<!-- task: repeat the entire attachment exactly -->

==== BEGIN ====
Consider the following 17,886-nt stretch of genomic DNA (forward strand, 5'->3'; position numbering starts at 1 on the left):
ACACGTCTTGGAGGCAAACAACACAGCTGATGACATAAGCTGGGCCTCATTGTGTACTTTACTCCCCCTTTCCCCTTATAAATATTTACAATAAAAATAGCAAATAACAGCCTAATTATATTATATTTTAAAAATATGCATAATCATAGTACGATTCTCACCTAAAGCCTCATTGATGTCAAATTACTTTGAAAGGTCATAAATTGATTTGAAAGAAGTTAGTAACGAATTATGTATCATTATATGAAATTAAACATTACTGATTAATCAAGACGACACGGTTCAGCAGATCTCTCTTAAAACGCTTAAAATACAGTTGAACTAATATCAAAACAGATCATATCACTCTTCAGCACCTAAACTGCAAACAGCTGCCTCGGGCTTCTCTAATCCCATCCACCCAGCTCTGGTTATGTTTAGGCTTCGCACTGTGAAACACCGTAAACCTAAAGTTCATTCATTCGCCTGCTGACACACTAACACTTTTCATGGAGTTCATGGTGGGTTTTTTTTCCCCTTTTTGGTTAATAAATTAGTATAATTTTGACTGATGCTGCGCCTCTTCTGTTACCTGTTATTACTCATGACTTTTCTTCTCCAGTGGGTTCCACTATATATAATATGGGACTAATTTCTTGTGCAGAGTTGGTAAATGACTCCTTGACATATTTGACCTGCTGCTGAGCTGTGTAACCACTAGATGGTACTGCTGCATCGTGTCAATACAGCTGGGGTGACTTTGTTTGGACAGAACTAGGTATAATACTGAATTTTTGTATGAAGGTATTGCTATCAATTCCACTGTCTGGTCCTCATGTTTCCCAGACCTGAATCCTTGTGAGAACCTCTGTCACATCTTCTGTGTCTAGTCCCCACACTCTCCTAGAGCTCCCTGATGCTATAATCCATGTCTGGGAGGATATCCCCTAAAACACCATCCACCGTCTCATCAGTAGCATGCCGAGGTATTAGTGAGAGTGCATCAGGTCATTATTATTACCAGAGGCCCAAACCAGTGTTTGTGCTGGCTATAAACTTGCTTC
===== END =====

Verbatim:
Consider the following 17,886-nt stretch of genomic DNA (forward strand, 5'->3'; position numbering starts at 1 on the left):
ACACGTCTTGGAGGCAAACAACACAGCTGATGACATAAGCTGGGCCTCATTGTGTACTTTACTCCCCCTTTCCCCTTATAAATATTTACAATAAAAATAGCAAATAACAGCCTAATTATATTATATTTTAAAAATATGCATAATCATAGTACGATTCTCACCTAAAGCCTCATTGATGTCAAATTACTTTGAAAGGTCATAAATTGATTTGAAAGAAGTTAGTAACGAATTATGTATCATTATATGAAATTAAACATTACTGATTAATCAAGACGACACGGTTCAGCAGATCTCTCTTAAAACGCTTAAAATACAGTTGAACTAATATCAAAACAGATCATATCACTCTTCAGCACCTAAACTGCAAACAGCTGCCTCGGGCTTCTCTAATCCCATCCACCCAGCTCTGGTTATGTTTAGGCTTCGCACTGTGAAACACCGTAAACCTAAAGTTCATTCATTCGCCTGCTGACACACTAACACTTTTCATGGAGTTCATGGTGGGTTTTTTTTCCCCTTTTTGGTTAATAAATTAGTATAATTTTGACTGATGCTGCGCCTCTTCTGTTACCTGTTATTACTCATGACTTTTCTTCTCCAGTGGGTTCCACTATATATAATATGGGACTAATTTCTTGTGCAGAGTTGGTAAATGACTCCTTGACATATTTGACCTGCTGCTGAGCTGTGTAACCACTAGATGGTACTGCTGCATCGTGTCAATACAGCTGGGGTGACTTTGTTTGGACAGAACTAGGTATAATACTGAATTTTTGTATGAAGGTATTGCTATCAATTCCACTGTCTGGTCCTCATGTTTCCCAGACCTGAATCCTTGTGAGAACCTCTGTCACATCTTCTGTGTCTAGTCCCCACACTCTCCTAGAGCTCCCTGATGCTATAATCCATGTCTGGGAGGATATCCCCTAAAACACCATCCACCGTCTCATCAGTAGCATGCCGAGGTATTAGTGAGAGTGCATCAGGTCATTATTATTACCAGAGGCCCAAACCAGTGTTTGTGCTGGCTATAAACTTGCTTC